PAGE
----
Losing My Religion


Chetan Bhagat, one of Time’s Hundred Most Influential People In the World, needs no introduction.

It is said that in whichever corner of India you go to, you will always find a shop that sells Eveready Batteries, Nirodh condoms and copies of Bhagat’s books (not necessarily in that order).

What Timur did to world history, leaving behind mountains of skulls and altering boundaries of kingdoms, Mr. Bhagat has done to Indian literature revolutionizing it in a way that people never thought possible, breaking the strangle-hold of the ivory-towerist, Humanities-graduate, Proust-reading Illuminati over the domain of English writing with his alphanumeric titles (Five point someone, Two States, One Night, Three Mistakes)  bringing literary enlightenment truly to the “pIpL”.

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The Babri Verdict


There was a time, in the early 90s that we believed, with a passion, that adding jhankar beats to a song was as important as adding salt to food, that Farheen (the heroine of Jaan Tere Naam) would become the next Madhuri Dixit, that Vinod Kambli would be a better batsman than Sachin Tendulkar and tie-die, spandex, acid-wash jeans would be the future of clothing. Now we realize how utterly foolish all of it was. In the same way, I hope that when the Babri Masjid verdict comes out, we as a nation can treat it as yet another 90s folly (I personally found the whole spectacle of grown men dressed in costumes, brandishing arrows and moving on automobiles and calling them “raths” ridiculous even then and this is the person silly enough in the early 90s to detect potential in Avinash Wadhawan after seeing him in “Balma”). And, as a nation, display the maturity to move on with our lives, so that we may deal the follies of today—Trinamool Congress, Neetu Chandra and the recall of Sreesanth.

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A Video Post on Desi Dance


Video posts are never popular in RTDM. I never understand why. Perhaps people dont have time to play all the videos. Perhaps they don’t like my choice. I don’t know what the exact reason but I do realize I have not done one for years. Years I have spent trolling the alleys of Youtube looking for gems and diamonds, spending hours awash in the kind of joy that Kalmadi feels everytime he signs an approval letter for a contractor at the Commonwealth Games.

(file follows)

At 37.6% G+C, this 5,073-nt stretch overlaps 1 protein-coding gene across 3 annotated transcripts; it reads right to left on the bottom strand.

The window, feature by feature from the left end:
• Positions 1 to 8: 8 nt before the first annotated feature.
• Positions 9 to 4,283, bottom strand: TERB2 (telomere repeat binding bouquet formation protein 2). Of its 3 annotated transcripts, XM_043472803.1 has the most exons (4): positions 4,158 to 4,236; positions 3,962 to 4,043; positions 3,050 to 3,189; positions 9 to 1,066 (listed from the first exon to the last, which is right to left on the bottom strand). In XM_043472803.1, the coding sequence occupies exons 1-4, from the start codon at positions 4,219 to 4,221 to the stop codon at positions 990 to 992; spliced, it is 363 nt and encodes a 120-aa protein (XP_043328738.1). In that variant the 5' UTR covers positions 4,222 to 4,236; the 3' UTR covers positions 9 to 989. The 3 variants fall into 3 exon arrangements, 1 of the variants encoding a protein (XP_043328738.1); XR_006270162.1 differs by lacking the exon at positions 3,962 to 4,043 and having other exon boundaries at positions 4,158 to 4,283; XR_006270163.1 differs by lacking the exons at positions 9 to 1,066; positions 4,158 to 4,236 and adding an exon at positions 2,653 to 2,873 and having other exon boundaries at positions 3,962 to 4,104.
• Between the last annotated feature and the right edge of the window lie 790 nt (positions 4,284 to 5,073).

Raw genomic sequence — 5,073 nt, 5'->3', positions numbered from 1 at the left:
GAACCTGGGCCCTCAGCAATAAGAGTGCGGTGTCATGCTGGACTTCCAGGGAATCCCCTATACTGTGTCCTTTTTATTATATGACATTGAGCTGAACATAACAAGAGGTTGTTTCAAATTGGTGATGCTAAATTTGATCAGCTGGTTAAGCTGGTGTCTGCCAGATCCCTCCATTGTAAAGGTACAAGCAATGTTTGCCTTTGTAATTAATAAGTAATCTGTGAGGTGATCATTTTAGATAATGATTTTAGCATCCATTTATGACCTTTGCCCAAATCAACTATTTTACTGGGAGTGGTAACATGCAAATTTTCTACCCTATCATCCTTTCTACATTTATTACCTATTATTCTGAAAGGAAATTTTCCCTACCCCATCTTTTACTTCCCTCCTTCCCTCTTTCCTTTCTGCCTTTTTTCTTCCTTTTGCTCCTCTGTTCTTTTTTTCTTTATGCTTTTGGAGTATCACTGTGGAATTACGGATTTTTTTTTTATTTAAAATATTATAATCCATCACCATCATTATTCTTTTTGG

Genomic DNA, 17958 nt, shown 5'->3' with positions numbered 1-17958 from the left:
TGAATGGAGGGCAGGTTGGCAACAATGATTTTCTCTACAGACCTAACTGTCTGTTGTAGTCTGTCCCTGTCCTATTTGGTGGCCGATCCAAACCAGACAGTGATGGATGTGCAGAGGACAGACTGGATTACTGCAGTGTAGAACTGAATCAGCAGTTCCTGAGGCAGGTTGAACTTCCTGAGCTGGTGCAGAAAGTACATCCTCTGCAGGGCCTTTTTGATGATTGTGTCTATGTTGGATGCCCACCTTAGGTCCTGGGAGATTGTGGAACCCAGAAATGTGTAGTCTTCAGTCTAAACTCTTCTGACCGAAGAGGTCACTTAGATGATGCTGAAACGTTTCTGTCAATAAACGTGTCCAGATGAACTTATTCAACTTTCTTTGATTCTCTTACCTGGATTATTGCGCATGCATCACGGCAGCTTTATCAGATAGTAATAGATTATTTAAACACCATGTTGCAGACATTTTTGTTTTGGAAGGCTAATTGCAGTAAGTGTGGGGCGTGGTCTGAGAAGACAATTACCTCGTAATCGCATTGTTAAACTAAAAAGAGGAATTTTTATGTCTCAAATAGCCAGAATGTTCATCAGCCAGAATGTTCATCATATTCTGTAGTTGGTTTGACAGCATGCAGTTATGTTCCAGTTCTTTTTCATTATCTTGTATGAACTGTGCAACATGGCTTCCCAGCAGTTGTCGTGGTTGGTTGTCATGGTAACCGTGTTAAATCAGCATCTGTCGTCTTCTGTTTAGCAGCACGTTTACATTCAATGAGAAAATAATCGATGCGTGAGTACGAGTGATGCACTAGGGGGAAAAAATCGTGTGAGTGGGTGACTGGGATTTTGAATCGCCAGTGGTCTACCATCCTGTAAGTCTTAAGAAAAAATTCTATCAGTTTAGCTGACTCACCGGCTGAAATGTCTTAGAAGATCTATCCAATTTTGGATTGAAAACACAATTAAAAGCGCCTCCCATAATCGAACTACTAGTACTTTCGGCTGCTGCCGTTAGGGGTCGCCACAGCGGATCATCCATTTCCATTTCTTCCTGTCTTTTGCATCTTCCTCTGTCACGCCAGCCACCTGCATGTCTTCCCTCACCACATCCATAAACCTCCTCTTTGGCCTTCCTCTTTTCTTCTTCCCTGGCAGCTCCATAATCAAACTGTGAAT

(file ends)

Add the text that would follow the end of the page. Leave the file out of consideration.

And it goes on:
So like it or not, here is a video post once again, if only for sharing my pleasure with the world.

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More On Azaadi And Kashmir


[Long post]

I have always wanted to hear the voices of educated, young rational “Kashmiri”s desirous of “independence”. (Readers will note the quotes around Kashmiri and independence because as I have argued before,  that what is going on in Kashmir is hardly an independence struggle, but more an expression of aggressive Islamic (mostly Sunni) revivalism.)

Sabbah is a Kashmiri woman who does some very worthwhile work in the sphere of education,  and comes across as an erudite young person with a sense of humor. Which is why I read her op-ed in Hindustan Times with much interest, hoping for a even-handed, though passionate, articulation of her stance on the issue, which I knew from reading her blogs, would be “pro-independence”. The piece is worth analyzing because it is a fairly accurate representation of the moderate face of the Kashmiri “independence” struggle and because it , being considered important enough to be published in a newspaper of national importance, has been widely read.

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Dabangg— The Review